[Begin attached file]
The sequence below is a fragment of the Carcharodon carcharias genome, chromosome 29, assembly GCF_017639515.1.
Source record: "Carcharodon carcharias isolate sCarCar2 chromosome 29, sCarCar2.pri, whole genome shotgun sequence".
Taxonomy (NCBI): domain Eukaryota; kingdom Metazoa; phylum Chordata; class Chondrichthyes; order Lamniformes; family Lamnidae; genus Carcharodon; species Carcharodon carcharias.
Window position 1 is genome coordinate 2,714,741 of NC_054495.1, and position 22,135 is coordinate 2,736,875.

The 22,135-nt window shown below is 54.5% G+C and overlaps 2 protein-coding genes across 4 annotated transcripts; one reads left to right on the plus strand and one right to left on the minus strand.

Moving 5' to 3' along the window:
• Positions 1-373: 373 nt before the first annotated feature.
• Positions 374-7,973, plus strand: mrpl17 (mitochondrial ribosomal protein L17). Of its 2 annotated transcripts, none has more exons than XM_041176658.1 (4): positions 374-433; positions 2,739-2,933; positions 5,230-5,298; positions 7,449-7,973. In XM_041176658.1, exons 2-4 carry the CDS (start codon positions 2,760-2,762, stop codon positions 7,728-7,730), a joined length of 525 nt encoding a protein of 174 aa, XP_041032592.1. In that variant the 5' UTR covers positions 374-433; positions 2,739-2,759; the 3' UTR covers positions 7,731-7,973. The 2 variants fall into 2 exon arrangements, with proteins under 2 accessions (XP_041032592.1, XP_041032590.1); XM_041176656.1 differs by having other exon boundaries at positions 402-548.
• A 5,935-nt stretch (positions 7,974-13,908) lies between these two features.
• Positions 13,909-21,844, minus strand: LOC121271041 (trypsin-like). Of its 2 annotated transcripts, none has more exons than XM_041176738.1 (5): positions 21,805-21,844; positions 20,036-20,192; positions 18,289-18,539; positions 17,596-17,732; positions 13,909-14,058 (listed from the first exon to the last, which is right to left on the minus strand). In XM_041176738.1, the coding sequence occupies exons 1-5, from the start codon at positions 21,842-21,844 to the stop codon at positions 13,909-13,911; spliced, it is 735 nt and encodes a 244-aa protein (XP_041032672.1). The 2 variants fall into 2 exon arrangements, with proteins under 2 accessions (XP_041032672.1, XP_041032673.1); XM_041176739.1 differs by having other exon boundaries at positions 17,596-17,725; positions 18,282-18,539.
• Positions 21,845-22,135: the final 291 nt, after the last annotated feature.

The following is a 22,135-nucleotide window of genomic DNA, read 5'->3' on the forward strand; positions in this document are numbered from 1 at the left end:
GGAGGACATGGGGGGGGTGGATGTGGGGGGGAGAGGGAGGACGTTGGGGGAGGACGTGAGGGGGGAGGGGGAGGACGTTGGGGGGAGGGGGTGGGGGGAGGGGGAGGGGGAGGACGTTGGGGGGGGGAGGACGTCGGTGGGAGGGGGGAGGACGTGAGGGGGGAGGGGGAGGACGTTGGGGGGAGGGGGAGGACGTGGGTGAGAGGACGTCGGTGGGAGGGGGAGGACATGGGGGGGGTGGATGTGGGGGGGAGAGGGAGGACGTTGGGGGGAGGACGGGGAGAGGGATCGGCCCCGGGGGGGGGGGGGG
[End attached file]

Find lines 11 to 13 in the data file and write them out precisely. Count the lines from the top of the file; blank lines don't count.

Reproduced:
• Positions 21,845-22,135: the final 291 nt, after the last annotated feature.

The following is a 22,135-nucleotide window of genomic DNA, read 5'->3' on the forward strand; positions in this document are numbered from 1 at the left end:
GGAGGACATGGGGGGGGTGGATGTGGGGGGGAGAGGGAGGACGTTGGGGGAGGACGTGAGGGGGGAGGGGGAGGACGTTGGGGGGAGGGGGTGGGGGGAGGGGGAGGGGGAGGACGTTGGGGGGGGGAGGACGTCGGTGGGAGGGGGGAGGACGTGAGGGGGGAGGGGGAGGACGTTGGGGGGAGGGGGAGGACGTGGGTGAGAGGACGTCGGTGGGAGGGGGAGGACATGGGGGGGGTGGATGTGGGGGGGAGAGGGAGGACGTTGGGGGGAGGACGGGGAGAGGGATCGGCCCCGGGGGGGGGGGGGG